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California company possible partner for UI online courses

Wednesday, May 30th, 2012

by Christine Des Garennes, News-Gazette

The University of Illinois is exploring the possibility of partnering with Coursera, a California company that offers free online courses. UI Vice President and Urbana Chancellor Phyllis Wise has asked the faculty senate to convene an ad hoc committee that will explore any academic issues that could come along with a possible partnership. Meanwhile, a separate committee is taking a look at the potential legal, pedagogical, financial and logistical implications, said Rob Rutenbar, professor and head of the UI’s Department of Computer Science. Coursera has garnered media attention recently for its growing offering of free “MOOCs” — massive, open online courses.

http://www.news-gazette.com/news/education/2012-05-27/california-company-possible-partner-ui-online-courses.html

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Online learning summer classes offer advantages, challenges for students

Wednesday, May 30th, 2012

by Melanie Mills, Bowling Green News

Campus during the summer looks a lot different — empty parking lots, closed dining facilities and less students running to class. However, other students continue their education by taking summer classes. There are currently 6,465 students registered for the summer semester, and of these, 2,999 are taking at least one online learning class, said University Registrar Christopher Cox. Summer classes are broken up into three different sessions. The first session lasts six weeks, the second eight weeks and the third six weeks, according to the University website. Students take summer classes for a variety of reasons.  They can change their minds, study abroad, take time off and work at different speeds, which makes it nearly impossible to peg summer classes on one factor.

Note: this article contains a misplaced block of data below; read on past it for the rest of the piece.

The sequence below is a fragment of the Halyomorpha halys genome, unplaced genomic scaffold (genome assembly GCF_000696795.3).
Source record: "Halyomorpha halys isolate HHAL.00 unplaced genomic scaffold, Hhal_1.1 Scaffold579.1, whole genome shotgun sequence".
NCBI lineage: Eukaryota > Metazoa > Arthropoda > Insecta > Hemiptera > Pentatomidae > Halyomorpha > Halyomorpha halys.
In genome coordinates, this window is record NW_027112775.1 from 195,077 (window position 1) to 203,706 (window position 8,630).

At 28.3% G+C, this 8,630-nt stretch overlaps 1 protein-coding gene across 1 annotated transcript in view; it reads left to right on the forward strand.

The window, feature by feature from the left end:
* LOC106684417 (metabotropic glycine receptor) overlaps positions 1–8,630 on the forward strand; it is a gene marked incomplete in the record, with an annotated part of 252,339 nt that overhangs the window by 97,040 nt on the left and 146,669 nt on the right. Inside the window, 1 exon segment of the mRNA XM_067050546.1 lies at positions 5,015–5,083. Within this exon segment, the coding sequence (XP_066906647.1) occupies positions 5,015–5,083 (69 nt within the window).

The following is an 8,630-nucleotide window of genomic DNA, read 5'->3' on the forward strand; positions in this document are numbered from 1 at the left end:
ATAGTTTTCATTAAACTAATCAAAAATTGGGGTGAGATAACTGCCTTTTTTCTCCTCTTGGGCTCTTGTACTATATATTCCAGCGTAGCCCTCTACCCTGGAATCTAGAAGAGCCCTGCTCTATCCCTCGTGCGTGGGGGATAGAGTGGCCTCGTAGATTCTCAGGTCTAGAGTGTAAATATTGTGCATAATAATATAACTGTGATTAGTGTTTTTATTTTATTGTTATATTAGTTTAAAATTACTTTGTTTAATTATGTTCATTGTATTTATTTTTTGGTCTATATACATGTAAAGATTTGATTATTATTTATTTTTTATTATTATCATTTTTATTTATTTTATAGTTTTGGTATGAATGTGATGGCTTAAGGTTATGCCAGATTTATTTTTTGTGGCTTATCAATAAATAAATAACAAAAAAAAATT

http://www.bgnews.com/campus/summer-classes-offer-advantages-challenges-for-students-who-choose-to/article_9dae7ea8-a473-11e1-a6e3-0019bb2963f4.html

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Grockit Wants to Build a Pinterest for Learning

Wednesday, May 30th, 2012

by Sarah Kessler, Mashable

Search engines may make it easy to find information, but they don’t necessarily do the same for learning it. That’s why the founders of social test prep startup Grockit want to re-configure online content such as YouTube videos, Wikipedia entries and ebooks into ordered lesson plans. Their new product, Learnist, works a bit like a Pinterest for learning. Soon anyone (the capability is still invite-only at launch) will be able to compile content pieces onto a board or “learning.” A nifty bookmarklet makes it easy to collect content from other sites. Unlike Pinterest, however, creators suggest a path in which to consume each content component. Users can check off each component as they go or “re-add” it to one of their own learnings.

http://mashable.com/2012/05/23/learnist/

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Free ‘iVy League’ education via online learning

Tuesday, May 29th, 2012